David Gouverneur, a Landscape Architecture professor at PennDesign in Philadelphia, has spent much time and energy exploring the problems, possibilities and characteristics of informal settlements (as discussed a few days ago). His research has focused on preemptive design of areas of city expansion, in contrast to retroactive improvement of informal settlements, sometimes called “acupunctural” interventions. (For a more thorough look at both Gouverneur and Informal Armatures see the Q & A: David Gouverneur invterview.) Note: in this context the word “armature” should be considered in the sculptural sense of the word, as in the wire framework around which a piece of sculpture takes shape. Informal Armatures would constitute public infrastructure around which self-constructed settlements could arise.
The basic premise of the Informal Armature approach is to find a middle ground between the existing uncontrolled informal development and the top down intervention (be it governmental project or formal private development). Somewhere between the effective but uncontrollable laissez-faire informal growth and the calculated but inefficient statist model of formal development processes, Informal Armatures seek a hybrid model which guides and supports an existing power structure of community leader or pirate developer leading the process of settlement. Gouverneur focuses on a six step process: 1)Advocate for political acceptance of the idea; 2)Assemble appropriate public land; 3)Adapt design principles to local conditions; 4) Introduce initial strands/components… the D.N.A. [of the armature]; 5)Foster and monitor transformations; 6)Monitor expansion.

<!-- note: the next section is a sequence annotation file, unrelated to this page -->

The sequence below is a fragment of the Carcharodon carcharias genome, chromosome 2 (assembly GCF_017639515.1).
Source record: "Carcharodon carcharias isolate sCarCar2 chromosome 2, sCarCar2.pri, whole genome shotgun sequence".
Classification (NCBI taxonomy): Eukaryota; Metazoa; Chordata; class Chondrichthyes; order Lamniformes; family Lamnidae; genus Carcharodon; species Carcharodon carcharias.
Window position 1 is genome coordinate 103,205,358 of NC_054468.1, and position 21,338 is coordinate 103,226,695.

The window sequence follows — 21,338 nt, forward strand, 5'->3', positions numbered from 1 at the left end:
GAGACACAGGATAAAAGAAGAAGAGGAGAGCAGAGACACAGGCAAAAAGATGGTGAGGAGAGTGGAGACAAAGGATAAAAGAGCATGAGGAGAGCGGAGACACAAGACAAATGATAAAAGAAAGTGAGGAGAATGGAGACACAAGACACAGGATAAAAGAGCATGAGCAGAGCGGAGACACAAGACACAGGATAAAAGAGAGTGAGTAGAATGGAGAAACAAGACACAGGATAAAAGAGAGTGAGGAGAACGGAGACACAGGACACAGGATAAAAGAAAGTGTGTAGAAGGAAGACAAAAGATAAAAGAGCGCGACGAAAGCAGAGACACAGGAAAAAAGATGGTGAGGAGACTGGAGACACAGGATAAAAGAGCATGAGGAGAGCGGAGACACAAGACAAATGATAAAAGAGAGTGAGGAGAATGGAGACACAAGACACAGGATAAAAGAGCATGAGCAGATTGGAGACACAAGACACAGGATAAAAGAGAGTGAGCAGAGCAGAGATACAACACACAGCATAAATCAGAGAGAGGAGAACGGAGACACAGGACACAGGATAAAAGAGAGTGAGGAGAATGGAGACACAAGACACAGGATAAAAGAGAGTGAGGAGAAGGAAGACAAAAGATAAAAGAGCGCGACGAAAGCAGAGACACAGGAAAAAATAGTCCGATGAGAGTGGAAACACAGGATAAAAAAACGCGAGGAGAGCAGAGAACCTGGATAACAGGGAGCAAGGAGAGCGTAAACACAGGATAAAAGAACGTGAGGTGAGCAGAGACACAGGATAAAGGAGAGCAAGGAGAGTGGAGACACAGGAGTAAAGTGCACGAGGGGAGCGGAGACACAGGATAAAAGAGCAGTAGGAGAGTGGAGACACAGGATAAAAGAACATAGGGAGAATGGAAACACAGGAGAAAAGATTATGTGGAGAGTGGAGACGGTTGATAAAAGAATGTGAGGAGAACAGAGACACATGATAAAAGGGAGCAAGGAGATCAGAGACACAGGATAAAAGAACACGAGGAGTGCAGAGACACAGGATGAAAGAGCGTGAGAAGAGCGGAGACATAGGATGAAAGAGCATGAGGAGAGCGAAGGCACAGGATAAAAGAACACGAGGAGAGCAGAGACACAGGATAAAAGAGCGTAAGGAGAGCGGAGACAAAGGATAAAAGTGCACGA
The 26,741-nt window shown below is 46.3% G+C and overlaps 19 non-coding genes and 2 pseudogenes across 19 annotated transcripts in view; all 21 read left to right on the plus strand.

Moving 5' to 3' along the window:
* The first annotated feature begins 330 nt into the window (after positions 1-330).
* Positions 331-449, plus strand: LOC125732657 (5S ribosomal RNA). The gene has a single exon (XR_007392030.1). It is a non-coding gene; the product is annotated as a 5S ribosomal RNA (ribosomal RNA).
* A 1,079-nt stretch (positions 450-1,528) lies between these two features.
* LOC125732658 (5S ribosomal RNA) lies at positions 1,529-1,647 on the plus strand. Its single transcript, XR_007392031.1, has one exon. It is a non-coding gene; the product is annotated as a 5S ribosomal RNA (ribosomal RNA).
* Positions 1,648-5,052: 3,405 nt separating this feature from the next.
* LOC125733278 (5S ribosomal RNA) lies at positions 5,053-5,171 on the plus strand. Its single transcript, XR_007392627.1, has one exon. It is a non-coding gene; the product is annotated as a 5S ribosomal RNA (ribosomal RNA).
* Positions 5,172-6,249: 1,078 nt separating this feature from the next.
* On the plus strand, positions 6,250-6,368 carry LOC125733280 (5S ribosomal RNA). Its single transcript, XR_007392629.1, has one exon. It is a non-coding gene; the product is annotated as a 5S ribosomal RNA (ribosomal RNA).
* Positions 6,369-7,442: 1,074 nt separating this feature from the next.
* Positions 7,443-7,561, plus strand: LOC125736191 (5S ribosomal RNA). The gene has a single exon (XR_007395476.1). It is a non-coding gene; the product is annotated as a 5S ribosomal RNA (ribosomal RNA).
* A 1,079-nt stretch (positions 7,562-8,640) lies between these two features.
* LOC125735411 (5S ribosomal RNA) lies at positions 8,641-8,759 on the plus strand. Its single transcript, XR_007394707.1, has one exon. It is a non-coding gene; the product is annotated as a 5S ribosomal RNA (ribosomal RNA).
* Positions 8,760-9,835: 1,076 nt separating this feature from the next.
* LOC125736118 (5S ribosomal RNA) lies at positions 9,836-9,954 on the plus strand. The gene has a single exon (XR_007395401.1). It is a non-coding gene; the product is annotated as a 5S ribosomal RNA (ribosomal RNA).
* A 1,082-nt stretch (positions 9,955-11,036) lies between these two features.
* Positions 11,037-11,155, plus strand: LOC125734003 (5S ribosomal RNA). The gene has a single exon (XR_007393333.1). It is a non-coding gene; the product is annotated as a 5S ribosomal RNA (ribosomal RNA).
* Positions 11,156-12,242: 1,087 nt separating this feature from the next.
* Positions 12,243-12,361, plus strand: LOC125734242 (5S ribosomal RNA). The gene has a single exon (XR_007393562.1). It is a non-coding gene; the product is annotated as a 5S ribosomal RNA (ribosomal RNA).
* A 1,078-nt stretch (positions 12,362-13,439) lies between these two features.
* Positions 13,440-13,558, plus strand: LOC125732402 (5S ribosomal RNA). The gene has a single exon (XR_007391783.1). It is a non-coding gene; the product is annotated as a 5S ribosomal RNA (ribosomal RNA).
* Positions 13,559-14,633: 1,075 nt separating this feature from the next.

Of particular interest is step four, the “initial strands/components.” These are defined by 1)Protectors/buffers, seeking to protect specific pieces of land from development; 2)Attractors, resources and amenities serving future development; 3)Productive patches, economic drivers or public uses; 4)Neighborhood patches, areas intended for self-constructed settlements; 5)Custodians, public stewards managing the settlement and enforcing protector patches and buffer zones.
As part of a studio run by both David Gouverneur and David Maestres, students from PennDesign got the chance to travel to Medellin and explore how that city as dealt retroactively with improving existing informal settlements. As part of the trip, we students tool part in a small design charrette to brainstorm ideas for the preemptive planning of self-constructed neighborhood. But how do you engage with a not-yet-formed political structure? And how do you ensure that improvements do not price out the poorest and neediest citizens?
My diagrams above (not the prettiest, a charrette is inherently rushed and rarely polished) focus on the distinct needs of both formal and informal development. Informal development requires extremely low land costs, land costs which rise with every intervention either formal or part of an Informal Armature. This could be mitigated by demographically specific programs, catering to lower economic strata and therefore potentially suppressing demand among more aspirational potential residents. Imagine putting in a social services office or methadone clinic in a gentrifying neighborhood in an effort to slow the rising housing costs. Could a building’s program and purpose be used to keep a neighborhood affordable? In the preemptive model of the armature there would be no NIMBY committee of existing residents because there would be no existing residents.